If you don’t want to use glycerin, you can just sub it out for more water. Just know that it may take longer to make and your resulting soap may be slightly different from mine.
We’ll also be using water in our lye solution. I recommend using distilled water to avoid adding impurities and minerals that could result in a cloudy soap.
Making liquid soap is very similar to making bar soap. Most people hot process their liquid soap, though. That means that they will cook it in some way or another to help finish the process of saponification. (Someday I will write about my experiments in trying to cold process liquid soap.)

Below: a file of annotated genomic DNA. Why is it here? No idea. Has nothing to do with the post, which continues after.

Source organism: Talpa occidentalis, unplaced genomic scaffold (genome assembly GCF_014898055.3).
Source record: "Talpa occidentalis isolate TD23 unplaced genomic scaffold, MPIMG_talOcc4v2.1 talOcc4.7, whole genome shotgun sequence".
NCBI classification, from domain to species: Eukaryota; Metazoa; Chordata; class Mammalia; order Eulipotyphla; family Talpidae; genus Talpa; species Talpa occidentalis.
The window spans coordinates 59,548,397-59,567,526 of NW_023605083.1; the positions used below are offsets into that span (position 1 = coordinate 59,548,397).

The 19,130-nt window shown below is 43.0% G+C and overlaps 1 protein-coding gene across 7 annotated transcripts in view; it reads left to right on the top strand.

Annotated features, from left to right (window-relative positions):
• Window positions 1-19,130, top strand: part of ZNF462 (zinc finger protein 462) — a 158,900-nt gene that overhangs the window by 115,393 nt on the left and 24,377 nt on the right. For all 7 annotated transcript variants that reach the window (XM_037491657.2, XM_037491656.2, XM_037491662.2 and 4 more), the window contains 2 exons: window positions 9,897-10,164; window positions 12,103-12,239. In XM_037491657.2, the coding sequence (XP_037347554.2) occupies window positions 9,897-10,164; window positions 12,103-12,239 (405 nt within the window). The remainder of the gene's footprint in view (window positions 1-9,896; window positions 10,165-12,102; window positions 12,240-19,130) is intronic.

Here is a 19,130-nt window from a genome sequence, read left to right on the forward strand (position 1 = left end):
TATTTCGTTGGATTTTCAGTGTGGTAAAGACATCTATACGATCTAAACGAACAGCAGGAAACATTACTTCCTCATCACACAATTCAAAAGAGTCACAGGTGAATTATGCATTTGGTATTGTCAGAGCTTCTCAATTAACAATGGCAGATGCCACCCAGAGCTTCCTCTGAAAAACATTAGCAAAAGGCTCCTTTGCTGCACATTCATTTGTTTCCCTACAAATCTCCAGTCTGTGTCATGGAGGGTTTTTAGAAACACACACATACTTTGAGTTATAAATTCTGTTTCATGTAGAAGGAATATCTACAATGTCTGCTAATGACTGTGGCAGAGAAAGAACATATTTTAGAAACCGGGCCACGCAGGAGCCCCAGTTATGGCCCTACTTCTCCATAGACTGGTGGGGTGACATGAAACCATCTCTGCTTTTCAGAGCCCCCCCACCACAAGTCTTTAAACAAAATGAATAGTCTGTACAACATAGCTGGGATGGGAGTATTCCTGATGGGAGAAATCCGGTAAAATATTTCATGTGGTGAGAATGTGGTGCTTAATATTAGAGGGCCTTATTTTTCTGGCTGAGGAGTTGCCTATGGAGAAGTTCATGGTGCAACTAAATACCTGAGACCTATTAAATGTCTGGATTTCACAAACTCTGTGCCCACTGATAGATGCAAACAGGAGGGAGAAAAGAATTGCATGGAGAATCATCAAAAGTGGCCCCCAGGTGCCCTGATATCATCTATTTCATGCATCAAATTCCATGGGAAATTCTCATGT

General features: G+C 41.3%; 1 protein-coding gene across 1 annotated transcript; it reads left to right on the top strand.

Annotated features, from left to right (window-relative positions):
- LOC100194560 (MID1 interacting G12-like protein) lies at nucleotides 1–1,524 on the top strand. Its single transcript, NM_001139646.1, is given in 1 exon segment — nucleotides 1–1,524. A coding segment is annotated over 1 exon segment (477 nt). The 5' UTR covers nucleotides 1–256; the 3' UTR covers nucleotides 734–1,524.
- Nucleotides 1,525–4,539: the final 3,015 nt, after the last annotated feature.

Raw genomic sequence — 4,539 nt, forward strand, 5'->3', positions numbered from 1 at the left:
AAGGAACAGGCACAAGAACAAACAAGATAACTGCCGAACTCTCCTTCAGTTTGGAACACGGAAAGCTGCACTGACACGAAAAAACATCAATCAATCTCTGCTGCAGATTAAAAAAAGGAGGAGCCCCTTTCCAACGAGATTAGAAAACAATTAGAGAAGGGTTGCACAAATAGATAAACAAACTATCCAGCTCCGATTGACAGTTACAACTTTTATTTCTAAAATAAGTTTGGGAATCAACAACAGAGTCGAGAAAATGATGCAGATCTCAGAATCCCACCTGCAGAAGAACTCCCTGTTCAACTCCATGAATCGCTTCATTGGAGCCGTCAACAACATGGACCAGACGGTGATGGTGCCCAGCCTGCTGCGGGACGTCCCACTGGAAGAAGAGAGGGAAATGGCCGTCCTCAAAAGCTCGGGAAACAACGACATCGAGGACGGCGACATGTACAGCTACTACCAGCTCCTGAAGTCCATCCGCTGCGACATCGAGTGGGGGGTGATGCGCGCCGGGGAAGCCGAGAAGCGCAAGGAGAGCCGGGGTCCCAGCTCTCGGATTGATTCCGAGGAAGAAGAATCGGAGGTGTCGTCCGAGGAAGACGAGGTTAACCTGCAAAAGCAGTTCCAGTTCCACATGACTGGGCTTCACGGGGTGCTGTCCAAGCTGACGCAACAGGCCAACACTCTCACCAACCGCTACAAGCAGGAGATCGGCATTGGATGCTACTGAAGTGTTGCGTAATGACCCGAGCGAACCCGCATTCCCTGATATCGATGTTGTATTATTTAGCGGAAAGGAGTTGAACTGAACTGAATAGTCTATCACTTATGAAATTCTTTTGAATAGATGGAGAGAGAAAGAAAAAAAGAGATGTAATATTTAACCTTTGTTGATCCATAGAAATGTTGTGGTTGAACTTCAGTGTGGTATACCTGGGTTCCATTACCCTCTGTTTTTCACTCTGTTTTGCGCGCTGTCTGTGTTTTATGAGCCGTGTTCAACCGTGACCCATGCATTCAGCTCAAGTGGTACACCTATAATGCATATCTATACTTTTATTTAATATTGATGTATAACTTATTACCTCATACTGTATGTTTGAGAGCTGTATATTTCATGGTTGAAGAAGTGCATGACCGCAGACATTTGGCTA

In the past, I have recommended making this soap in a slow cooker. Over the years, though, I’ve had many questions about how to make this if you don’t have one. I made my last batch of this soap in the oven, and it worked quite well and was very easy to do too.
So, if you are using a slow cooker, you can add the weighed out coconut oil to the slow cooker and allow it to melt in there. If not, I’d suggest melting the coconut oil in a large bowl.
Making the lye solution
In a separate medium-sized bowl, mix together the water and glycerin. In a separate smaller bowl, weigh out the potassium hydroxide (KOH).
Pour the KOH into the water and glycerine mixture. Mix them together until the KOH is fully dissolved into the water and glycerine mixture. It will be cloudy at first but will clear up. It will also get very warm.
Making the soap paste
Carefully pour the KOH mixture into the warm coconut oil, and slowly mix them together. This can either be done right in the slow cooker crock or in a large bowl.